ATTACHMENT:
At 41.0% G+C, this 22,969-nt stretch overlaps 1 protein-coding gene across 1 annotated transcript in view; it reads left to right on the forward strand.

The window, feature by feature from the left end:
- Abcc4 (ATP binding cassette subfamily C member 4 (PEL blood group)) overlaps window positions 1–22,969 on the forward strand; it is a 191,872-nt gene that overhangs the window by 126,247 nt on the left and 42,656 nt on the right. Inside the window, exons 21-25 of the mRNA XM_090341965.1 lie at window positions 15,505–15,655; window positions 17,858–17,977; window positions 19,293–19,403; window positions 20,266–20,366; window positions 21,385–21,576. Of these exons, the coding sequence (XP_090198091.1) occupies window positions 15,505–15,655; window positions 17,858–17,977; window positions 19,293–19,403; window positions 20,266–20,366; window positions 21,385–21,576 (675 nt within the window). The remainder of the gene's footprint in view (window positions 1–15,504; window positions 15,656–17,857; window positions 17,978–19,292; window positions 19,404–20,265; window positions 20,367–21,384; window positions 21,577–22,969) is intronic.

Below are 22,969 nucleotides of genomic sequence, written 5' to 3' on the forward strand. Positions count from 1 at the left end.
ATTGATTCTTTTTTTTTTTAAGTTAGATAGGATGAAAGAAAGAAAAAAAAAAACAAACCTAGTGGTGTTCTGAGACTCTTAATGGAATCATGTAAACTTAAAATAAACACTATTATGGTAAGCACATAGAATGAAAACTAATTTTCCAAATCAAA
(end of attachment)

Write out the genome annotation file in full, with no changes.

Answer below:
At 41.0% G+C, this 22,969-nt stretch overlaps 1 protein-coding gene across 1 annotated transcript in view; it reads left to right on the forward strand.

The window, feature by feature from the left end:
- Abcc4 (ATP binding cassette subfamily C member 4 (PEL blood group)) overlaps window positions 1–22,969 on the forward strand; it is a 191,872-nt gene that overhangs the window by 126,247 nt on the left and 42,656 nt on the right. Inside the window, exons 21-25 of the mRNA XM_090341965.1 lie at window positions 15,505–15,655; window positions 17,858–17,977; window positions 19,293–19,403; window positions 20,266–20,366; window positions 21,385–21,576. Of these exons, the coding sequence (XP_090198091.1) occupies window positions 15,505–15,655; window positions 17,858–17,977; window positions 19,293–19,403; window positions 20,266–20,366; window positions 21,385–21,576 (675 nt within the window). The remainder of the gene's footprint in view (window positions 1–15,504; window positions 15,656–17,857; window positions 17,978–19,292; window positions 19,404–20,265; window positions 20,367–21,384; window positions 21,577–22,969) is intronic.

Below are 22,969 nucleotides of genomic sequence, written 5' to 3' on the forward strand. Positions count from 1 at the left end.
ATTGATTCTTTTTTTTTTTAAGTTAGATAGGATGAAAGAAAGAAAAAAAAAAACAAACCTAGTGGTGTTCTGAGACTCTTAATGGAATCATGTAAACTTAAAATAAACACTATTATGGTAAGCACATAGAATGAAAACTAATTTTCCAAATCAAA